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Can A New App Thwart The Texting Zombies?

Dashed Arrow Scott Lynch

According to DOT data, dangerous driver behavior, including cell phone use, is the primary cause or a contributing factor in 70% of pedestrian fatalities. The NYPD credits "driver inattention" as being responsible for roughly a third of all collisions. AT&T understands that this is bad, which is why they commissioned Werner Herzog to make this gut-wrenching documentary about texting and driving. But now AT&T is focusing on pedestrians who use their cell phones in the street, and has commissioned a contest to combat the problem…with cellphone apps.

The short report [PDF] that accompanies the announcement for the competition stresses that "vehicle-pedestrian crashes are overwhelmingly attributed to driver-caused hazards," but then cites a study that states from 2008 and 2011, "about 8 percent of both pedestrians and cyclists said they were injured while using an electronic device, including a cellphone or music player." Other studies show that the risks are higher for children, who are "less attentive" and more likely to fall into an open manhole mid-Snapchat.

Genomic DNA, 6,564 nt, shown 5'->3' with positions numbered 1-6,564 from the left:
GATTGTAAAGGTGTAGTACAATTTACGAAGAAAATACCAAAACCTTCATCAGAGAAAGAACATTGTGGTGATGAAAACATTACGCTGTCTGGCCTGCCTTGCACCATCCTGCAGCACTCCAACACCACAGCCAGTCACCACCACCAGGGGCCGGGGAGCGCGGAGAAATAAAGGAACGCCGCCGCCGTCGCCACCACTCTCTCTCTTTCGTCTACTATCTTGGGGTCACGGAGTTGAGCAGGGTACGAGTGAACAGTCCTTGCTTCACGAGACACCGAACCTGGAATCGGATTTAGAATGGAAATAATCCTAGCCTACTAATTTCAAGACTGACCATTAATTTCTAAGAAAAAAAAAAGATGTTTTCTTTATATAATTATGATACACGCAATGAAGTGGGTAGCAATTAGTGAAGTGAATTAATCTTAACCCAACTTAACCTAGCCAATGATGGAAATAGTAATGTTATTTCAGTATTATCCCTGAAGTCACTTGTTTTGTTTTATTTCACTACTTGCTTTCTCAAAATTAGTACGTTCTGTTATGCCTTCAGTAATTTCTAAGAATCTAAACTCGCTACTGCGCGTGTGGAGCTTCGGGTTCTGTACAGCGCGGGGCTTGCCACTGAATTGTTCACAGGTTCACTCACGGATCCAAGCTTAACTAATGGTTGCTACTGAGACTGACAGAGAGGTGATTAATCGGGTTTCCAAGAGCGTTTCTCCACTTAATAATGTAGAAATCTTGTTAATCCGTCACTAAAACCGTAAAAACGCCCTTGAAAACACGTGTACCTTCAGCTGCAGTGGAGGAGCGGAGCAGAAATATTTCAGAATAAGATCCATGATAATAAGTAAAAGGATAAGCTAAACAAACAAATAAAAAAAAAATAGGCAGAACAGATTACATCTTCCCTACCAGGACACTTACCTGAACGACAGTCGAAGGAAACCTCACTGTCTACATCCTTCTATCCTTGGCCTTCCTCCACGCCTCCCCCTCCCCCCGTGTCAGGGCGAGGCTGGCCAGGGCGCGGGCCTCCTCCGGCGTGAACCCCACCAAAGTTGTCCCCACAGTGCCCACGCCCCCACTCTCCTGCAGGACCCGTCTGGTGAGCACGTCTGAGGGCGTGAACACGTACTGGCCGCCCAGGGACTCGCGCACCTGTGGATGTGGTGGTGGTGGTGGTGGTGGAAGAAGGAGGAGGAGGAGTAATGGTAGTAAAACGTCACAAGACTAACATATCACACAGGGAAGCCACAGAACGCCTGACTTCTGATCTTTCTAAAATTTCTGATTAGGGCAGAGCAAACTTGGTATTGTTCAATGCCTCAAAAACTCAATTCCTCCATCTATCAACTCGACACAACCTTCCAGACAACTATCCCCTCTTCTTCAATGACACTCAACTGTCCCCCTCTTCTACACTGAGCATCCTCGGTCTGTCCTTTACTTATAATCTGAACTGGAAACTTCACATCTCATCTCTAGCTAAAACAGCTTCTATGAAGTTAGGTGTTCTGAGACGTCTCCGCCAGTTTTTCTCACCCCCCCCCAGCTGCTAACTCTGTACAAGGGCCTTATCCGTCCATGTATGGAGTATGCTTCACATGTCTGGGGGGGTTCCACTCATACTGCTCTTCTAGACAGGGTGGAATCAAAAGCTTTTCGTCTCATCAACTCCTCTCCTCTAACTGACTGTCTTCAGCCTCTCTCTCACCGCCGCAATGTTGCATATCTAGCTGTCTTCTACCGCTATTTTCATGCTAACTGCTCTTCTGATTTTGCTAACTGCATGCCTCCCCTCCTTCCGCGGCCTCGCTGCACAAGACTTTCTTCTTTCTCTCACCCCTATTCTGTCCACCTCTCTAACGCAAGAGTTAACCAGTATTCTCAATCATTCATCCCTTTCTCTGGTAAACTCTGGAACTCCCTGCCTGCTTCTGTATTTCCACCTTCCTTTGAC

A similar 2012 study examined the ways in which gait velocity and trajectory changed for walkers when interacting with the screen on a mobile device. This small-scale experiment measured the movement of 33 university students as students texted on smart devices while moving through an obstacle course. The participants who texted while walking moved 33 percent slower and deviated from their intended course 61 percent more often than those who did not use their phones.

None of this is surprising. Texting Zombies are a scourge worse than games of Sidewalk Chicken and (arguably) Sidewalk Cyclists.

But can we app-develop our way out of this problem? The preliminary results aren't encouraging. The report cites apps like Type n Walk, before stating the obvious: "pedestrians still must look up to see obstacles."

There are a few sentences on "wearable devices" and swiping emojis instead of typing them before we get to the "most promising traffic safety technology," which is a General Motors device that "communicates with smart phones within 200 yards." Using WiFi.

How about an app that flashes YOU ARE 30 SECONDS CLOSER TO DEATH PUT ME DOWN & SET YOURSELF FREE after every 30 seconds of continuous texting? Or you could just refrain from using your cellular phone in the street.

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